Practice Requires Motivation
“Skill is nil without will.” — Judah ibn Tibbon, c. 1120-c.1190 Spanish physician and translator, A Father’s Admonition to His Son
|One famous writer of human history who saw the same tendency was Aesop. And this is one meaning of his parable, “The Tortoise and the Hare.”The Hare was once boasting of his speed before the other animals. “I have never yet been beaten,” said he, “when I put forth my full speed. I challenge any one here to race with me.” The Tortoise said quietly, “I accept your challenge.” “That is a good joke,” said the Hare; “I could dance round you all the way.” “Keep your boasting till you’ve beaten,” answered the Tortoise. “Shall we race?” So a course was fixed and a start was made. The Hare darted almost out of sight at once, but soon stopped and, to show his contempt for the Tortoise, lay down to have a nap. The Tortoise plodded on and plodded on, and when the Hare awoke from his nap, he saw the Tortoise just near the winning-post and could not run up in time to save the race. Then said the Tortoise: “Plodding wins the race.”|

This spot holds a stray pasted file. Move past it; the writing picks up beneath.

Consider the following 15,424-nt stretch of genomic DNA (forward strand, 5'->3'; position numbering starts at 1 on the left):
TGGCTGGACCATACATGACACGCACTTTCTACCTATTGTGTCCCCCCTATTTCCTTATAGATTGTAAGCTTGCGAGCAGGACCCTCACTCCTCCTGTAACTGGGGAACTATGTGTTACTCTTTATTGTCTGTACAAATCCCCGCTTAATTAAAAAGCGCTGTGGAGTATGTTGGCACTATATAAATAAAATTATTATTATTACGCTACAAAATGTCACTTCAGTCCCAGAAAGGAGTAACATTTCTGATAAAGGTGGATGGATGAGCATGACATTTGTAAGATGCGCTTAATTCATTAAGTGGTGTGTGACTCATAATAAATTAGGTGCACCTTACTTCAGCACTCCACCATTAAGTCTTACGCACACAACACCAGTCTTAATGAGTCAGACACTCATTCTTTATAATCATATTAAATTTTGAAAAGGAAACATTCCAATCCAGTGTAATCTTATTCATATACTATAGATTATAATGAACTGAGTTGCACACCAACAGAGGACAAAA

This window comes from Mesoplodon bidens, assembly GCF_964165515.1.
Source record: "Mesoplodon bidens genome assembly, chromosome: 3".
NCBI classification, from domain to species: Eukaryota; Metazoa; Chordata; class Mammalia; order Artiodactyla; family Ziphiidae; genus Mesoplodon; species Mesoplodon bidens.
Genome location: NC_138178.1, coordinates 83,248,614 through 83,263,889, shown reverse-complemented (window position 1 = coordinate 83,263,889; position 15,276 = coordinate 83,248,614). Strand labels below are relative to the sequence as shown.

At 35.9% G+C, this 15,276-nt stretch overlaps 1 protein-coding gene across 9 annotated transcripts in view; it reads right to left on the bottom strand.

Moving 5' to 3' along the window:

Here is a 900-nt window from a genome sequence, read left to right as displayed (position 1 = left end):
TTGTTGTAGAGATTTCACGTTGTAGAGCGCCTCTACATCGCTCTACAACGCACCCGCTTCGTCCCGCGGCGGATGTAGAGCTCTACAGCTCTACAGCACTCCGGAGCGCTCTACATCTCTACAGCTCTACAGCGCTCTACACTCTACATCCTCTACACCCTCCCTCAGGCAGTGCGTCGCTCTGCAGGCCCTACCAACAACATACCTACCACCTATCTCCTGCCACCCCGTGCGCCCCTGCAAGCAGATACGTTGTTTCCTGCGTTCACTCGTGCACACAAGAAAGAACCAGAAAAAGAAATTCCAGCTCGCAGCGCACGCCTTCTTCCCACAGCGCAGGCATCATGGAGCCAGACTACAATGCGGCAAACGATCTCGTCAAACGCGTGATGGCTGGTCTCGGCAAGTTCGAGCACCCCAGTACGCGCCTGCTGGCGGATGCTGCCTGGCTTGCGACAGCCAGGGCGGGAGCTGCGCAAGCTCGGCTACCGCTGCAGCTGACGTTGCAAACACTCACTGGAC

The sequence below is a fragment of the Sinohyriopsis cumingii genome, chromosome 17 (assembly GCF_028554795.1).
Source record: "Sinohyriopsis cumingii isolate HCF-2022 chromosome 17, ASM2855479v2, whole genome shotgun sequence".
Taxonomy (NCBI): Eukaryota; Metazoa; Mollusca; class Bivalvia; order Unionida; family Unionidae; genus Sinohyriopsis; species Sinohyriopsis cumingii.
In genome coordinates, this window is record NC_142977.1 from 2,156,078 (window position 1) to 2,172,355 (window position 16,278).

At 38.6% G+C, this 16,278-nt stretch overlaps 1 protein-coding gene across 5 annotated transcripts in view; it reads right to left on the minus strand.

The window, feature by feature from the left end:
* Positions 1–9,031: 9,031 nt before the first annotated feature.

You might say, “How does that apply to me? Well, most people act like the Hare, they race to build knowledge and skills up to the point of graduation . . . .and then they stop. The same rule about always building skills applies to your personal life and your business life.
It is unrealistic to expect any teacher or coach to motivate you if you are apathetic or just plain lazy. The primary motivation for skill mastery has to come from the inside. Still, smart individuals define positive and negative consequences for behaviors that hinder or accelerate leadership development.
It is unrealistic to expect any teacher or coach to motivate the apathetic or the lazy. Still, smart individuals are wise to have defined consequences for desired and undesired behaviors.
For example, you can tie a reward of some part of a complex skill. If it was not learned, you take away a reward or deny yourself a reward. It is hard to do this in the real world, especially denying yourself a reward. Typically, we reward our nonperformance.
Will power is another key component to the motivational puzzle. Some have an extreme amount of it. Others don’t. Finally, great athletes talk about “psyching themselves up” by using self-talk and guided imagery to attain peak performance. All of these are important, but motivation is worthless without feedback.